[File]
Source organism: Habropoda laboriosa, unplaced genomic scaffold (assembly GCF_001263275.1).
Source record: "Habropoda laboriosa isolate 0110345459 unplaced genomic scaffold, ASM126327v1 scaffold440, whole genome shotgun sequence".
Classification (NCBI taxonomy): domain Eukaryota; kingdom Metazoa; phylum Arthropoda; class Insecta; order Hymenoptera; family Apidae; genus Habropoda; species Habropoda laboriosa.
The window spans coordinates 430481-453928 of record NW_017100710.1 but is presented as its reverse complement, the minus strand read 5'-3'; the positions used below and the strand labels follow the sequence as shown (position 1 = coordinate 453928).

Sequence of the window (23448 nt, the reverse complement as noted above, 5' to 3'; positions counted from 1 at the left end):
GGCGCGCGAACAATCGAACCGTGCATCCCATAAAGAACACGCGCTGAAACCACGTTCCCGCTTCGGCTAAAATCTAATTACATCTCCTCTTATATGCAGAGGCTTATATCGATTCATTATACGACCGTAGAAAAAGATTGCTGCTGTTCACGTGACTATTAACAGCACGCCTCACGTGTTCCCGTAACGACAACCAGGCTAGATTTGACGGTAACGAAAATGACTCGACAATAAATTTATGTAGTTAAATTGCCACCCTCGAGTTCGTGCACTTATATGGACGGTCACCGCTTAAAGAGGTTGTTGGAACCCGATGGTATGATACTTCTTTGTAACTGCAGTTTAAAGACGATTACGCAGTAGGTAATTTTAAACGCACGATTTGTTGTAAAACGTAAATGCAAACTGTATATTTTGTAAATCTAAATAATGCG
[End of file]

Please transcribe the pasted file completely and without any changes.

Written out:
Source organism: Habropoda laboriosa, unplaced genomic scaffold (assembly GCF_001263275.1).
Source record: "Habropoda laboriosa isolate 0110345459 unplaced genomic scaffold, ASM126327v1 scaffold440, whole genome shotgun sequence".
Classification (NCBI taxonomy): domain Eukaryota; kingdom Metazoa; phylum Arthropoda; class Insecta; order Hymenoptera; family Apidae; genus Habropoda; species Habropoda laboriosa.
The window spans coordinates 430481-453928 of record NW_017100710.1 but is presented as its reverse complement, the minus strand read 5'-3'; the positions used below and the strand labels follow the sequence as shown (position 1 = coordinate 453928).

Sequence of the window (23448 nt, the reverse complement as noted above, 5' to 3'; positions counted from 1 at the left end):
GGCGCGCGAACAATCGAACCGTGCATCCCATAAAGAACACGCGCTGAAACCACGTTCCCGCTTCGGCTAAAATCTAATTACATCTCCTCTTATATGCAGAGGCTTATATCGATTCATTATACGACCGTAGAAAAAGATTGCTGCTGTTCACGTGACTATTAACAGCACGCCTCACGTGTTCCCGTAACGACAACCAGGCTAGATTTGACGGTAACGAAAATGACTCGACAATAAATTTATGTAGTTAAATTGCCACCCTCGAGTTCGTGCACTTATATGGACGGTCACCGCTTAAAGAGGTTGTTGGAACCCGATGGTATGATACTTCTTTGTAACTGCAGTTTAAAGACGATTACGCAGTAGGTAATTTTAAACGCACGATTTGTTGTAAAACGTAAATGCAAACTGTATATTTTGTAAATCTAAATAATGCG